# srun itself should launch 1 instance of our program and not oversubscribe resources
MY_SRUN_OPTS="-N 1 -n 1 --exclusive"

# Use parallel to launch srun with these options
parallel $MY_PARALLEL_OPTS srun $MY_SRUN_OPTS ./a.out ::: `cat arglist.txt`

Using a bash function for pre/post processing

One particular advantage of GNU parallel is that the command launched needn’t be an executable. It can be a bash function. This function might be used to (for example) create a new directory in which to run each instance of the program and/or delete any temporary/unneeded files it creates.

As an example, consider a program my_prog which reads the name of an input file as its only command line argument. The program generates various temporary files in its working directory, but we are only interesting in keeping the main output file. The input files we wish to process are kept in the directory inputs and we wish to copy the output file to outputs.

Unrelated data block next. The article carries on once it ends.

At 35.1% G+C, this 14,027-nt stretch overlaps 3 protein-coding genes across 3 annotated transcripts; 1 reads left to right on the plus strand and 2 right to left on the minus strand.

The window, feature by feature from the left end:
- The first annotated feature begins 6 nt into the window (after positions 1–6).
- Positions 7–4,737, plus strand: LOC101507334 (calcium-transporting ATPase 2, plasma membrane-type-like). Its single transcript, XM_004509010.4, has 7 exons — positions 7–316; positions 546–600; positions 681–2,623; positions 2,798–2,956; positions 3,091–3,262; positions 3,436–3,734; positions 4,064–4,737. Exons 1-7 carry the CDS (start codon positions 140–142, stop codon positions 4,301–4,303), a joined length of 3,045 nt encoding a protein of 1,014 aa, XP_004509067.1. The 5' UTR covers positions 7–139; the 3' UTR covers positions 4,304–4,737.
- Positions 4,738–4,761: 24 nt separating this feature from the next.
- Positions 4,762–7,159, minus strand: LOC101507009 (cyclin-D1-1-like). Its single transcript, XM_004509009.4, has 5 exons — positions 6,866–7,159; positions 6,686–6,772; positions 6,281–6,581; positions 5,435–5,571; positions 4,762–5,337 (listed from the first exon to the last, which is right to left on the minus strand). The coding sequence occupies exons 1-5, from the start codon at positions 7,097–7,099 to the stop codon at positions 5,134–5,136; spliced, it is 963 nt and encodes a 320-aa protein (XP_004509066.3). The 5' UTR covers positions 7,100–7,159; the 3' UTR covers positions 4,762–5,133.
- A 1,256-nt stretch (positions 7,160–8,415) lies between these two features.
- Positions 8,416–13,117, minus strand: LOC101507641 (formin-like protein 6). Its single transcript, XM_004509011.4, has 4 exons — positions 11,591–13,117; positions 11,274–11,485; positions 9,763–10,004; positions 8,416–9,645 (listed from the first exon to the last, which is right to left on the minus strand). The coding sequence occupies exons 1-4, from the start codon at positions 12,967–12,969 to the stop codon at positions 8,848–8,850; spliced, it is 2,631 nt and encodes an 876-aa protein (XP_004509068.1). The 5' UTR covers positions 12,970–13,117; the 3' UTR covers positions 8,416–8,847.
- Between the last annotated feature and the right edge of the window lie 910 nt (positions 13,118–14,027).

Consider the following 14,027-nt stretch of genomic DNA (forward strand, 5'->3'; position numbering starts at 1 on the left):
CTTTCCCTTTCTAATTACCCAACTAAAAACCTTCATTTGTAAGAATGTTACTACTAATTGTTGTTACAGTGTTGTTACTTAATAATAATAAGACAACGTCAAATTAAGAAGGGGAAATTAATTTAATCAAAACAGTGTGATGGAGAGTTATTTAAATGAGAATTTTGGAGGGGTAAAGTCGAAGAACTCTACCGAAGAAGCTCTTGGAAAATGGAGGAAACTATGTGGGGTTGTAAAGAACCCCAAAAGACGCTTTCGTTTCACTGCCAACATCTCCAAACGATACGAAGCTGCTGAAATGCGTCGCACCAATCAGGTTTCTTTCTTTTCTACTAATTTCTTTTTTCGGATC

The following SLURM job script uses parallel to launch a Bash function which accomplishes this.

bash_function.slurm

#!/bin/bash
#SBATCH --nodes=1
#SBATCH --ntasks-per-node=128
#SBATCH --cpus-per-task=1
#SBATCH --mem-per-cpu=3850
#SBATCH --time=08:00:00
#SBATCH --account=suxxx-somebudget

module purge
module load GCC/10.2.0 
module load parallel/20210322

############################################
# Function to execute for every input file #
############################################
function run_calc()
{
    inpfile=$1 # input file to process

    # Make a temporary directory and change into it
    tmpdir=`mktemp -d -p ./`
    cd $tmpdir

    # Run the program with this input file. Launch
    # using srun to use 1 of the SLURM allocated tasks.
    srun -N 1 -n 1 --exclusive my_prog $inpfile

    # Copy output file to outputs
    cd ../
    cp ${tmpdir}/*output outputs/

    # Delete the temporary directory
    rm -rf $tmpdir

}

export -f run_calc

# Parallel should launch one instance of srun per SLURM task